Dan Barker's Response to the Cosmological Argument

20 March 2006

Elsewhere I have reviewed Dan Barker’s Losing Faith in Faith (see Here). In this critique, I will consider Barker’s response to the Cosmological Argument, which is so abysmally short that I will simply copy the entire thing here:

“‘Everything had a cause, and every cause is the effect of a previous cause. Something must have started it all. God is the first cause, the unmoved mover, the creator and sustainer of the universe.’

The major premise of this argument, ‘everything had a cause,’ is contradicted by the conclusion that ‘God did not have a cause.’ You can’t have it both ways. If everything had to have a cause, then there could not be a first cause. If it is possible to think of a god as uncaused, then it is possible to think the same of the universe.

Some theists, observing that all ‘effects’ need a cause, assert that god is a cause but not an effect. But no one has ever observed an uncaused cause and simply inventing one merely assumes what the argument wishes to prove.” [126]

This all-too-common objection to the Cosmological Argument is answered easily by the Kalam version, which only states that everything which begins to exist requires a cause. God did not begin to exist, and therefore does not require a cause. Yet, contra Barker, it is not possible to think the same about the universe, for two reasons. First, it is impossible for an actual infinity to be actualized in the real world. Infinity is a mathematical concept that cannot be transferred to the real world without contradiction. Furthermore, even if an actual infinity is possible, it is impossible for the past history to be infinite, since history accumulates by successive addition (i.e., second after second). However, it would be impossible for such successive addition to “add up” to an infinite history, just like it is impossible for someone to actually count to infinity, since it is always possible to count one number higher.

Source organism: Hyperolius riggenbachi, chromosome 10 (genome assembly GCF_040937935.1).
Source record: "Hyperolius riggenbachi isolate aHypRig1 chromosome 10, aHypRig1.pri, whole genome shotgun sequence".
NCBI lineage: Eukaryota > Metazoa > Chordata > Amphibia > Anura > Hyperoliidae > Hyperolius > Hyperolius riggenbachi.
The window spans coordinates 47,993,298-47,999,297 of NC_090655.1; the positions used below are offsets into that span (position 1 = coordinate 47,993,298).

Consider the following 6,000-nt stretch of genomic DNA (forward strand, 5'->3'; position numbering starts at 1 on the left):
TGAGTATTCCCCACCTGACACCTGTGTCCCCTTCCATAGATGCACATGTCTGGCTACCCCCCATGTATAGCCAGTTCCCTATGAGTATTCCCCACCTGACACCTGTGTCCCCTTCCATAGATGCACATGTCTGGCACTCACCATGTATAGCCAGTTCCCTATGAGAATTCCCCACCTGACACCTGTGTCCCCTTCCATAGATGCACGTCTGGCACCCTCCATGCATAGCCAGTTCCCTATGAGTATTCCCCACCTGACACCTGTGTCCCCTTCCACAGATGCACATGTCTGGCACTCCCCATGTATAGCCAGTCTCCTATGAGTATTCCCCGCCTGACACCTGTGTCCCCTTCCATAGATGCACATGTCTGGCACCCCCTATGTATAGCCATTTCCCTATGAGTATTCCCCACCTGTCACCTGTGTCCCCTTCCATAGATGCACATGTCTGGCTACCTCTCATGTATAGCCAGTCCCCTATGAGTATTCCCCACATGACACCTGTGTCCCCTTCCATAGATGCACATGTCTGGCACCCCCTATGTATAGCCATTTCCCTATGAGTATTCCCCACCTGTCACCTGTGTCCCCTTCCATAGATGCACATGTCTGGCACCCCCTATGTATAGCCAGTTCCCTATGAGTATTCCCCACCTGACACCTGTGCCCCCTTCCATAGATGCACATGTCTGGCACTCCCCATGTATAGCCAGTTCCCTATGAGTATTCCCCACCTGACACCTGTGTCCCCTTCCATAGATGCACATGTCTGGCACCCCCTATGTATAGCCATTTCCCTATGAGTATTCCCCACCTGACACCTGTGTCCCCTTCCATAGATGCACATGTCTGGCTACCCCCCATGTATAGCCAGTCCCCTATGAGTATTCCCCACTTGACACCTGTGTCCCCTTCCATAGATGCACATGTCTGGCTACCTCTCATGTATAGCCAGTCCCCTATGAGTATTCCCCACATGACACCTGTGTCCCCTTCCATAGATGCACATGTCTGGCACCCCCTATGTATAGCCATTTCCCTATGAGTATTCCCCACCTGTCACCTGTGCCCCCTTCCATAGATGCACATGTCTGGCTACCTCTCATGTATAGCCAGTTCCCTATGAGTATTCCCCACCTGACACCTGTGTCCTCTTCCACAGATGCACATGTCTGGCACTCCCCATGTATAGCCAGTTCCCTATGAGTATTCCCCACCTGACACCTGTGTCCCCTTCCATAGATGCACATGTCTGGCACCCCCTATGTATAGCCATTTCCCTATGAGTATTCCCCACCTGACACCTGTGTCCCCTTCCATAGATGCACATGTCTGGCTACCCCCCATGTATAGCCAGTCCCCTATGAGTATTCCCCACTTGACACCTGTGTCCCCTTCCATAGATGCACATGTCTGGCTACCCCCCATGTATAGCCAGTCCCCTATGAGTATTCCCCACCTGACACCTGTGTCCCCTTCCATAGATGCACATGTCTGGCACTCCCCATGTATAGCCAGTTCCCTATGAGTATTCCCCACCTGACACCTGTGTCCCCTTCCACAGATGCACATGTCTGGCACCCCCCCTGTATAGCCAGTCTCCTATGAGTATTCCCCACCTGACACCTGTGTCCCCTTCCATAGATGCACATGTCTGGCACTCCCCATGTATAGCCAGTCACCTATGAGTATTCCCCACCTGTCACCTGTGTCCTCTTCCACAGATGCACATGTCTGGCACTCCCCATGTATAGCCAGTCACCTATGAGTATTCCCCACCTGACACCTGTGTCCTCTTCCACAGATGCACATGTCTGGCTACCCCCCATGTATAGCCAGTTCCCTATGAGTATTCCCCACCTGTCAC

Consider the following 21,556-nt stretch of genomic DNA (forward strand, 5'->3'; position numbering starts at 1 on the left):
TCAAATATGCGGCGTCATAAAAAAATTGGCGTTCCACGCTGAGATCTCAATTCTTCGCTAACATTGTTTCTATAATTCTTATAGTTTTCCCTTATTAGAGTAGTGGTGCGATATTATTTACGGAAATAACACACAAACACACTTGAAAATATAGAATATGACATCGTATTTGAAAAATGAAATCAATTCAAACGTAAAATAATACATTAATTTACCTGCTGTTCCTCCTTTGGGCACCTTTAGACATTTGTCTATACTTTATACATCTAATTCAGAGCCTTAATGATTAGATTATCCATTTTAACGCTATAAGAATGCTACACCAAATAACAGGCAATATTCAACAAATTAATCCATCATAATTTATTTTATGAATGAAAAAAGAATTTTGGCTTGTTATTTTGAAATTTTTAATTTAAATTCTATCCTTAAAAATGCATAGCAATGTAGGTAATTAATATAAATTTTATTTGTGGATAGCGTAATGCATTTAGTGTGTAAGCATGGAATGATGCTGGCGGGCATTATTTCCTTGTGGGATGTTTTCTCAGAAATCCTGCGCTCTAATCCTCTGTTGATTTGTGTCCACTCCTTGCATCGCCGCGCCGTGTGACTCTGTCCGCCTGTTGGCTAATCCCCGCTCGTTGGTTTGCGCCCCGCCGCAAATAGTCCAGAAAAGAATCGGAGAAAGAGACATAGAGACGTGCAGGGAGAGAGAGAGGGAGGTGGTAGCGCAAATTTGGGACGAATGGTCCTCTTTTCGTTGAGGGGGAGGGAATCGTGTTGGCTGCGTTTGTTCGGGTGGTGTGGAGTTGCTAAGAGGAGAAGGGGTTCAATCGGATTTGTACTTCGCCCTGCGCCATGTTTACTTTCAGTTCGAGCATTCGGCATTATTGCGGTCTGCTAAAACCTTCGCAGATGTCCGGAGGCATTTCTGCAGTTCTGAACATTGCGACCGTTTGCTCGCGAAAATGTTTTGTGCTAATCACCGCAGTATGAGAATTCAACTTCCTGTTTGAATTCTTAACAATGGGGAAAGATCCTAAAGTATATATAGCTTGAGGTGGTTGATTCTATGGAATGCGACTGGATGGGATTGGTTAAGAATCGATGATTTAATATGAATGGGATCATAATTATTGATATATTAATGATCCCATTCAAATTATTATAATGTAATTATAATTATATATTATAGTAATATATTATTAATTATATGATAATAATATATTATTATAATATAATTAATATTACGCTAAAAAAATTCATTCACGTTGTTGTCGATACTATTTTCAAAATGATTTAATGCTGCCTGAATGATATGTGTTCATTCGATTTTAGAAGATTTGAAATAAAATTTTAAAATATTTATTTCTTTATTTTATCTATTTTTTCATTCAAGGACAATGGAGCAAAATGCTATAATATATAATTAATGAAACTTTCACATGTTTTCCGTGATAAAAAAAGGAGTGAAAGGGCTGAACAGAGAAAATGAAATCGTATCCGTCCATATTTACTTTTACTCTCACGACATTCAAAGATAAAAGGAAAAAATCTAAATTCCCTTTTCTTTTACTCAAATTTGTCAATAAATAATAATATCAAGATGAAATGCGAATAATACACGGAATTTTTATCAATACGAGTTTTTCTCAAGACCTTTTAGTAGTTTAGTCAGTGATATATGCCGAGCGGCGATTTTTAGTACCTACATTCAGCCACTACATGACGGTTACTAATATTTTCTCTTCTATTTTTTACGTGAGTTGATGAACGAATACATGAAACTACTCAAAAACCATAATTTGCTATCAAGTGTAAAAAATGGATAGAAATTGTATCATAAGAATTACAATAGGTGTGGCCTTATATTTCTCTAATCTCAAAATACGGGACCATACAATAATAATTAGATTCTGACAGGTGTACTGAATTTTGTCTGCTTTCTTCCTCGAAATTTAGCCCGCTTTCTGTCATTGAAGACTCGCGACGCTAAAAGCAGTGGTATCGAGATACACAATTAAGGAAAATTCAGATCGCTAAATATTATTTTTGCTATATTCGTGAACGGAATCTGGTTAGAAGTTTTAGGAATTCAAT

Second, and even more damaging to Barker’s case, scientific evidence has proven unmistakably that the universe began to exist. For example, thermodynamics imply that the universe must be finite in existence, or else the universe would already be in a state of equilibrium or heat death (which contradicts observation.) So the rational man is not justified in thinking of the universe as an uncaused cause.

Thus, the Cosmological Argument need not be question-begging, and it is not possible to construe the universe itself as an uncaused cause. It is quite a shock that this sophomoric attempt to refute the Cosmological Argument is all we get from Barker’s large tome on nonbelief, which is oftentimes considered a practical “end-all” to Christian theism.




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  1. Your confident assertion in the fifth paragraph that “actual infinity cannot be realized in the real world” is an indefensible statement, unless you’re willing to concede that a non-caused diety is also a possible explanation.

    If you say “preposterous!”, then I ask you a simple question. You can take your time answering, but be very sure of whether or not you will want to publically disgrace yourself as a liar (for the wrong answer).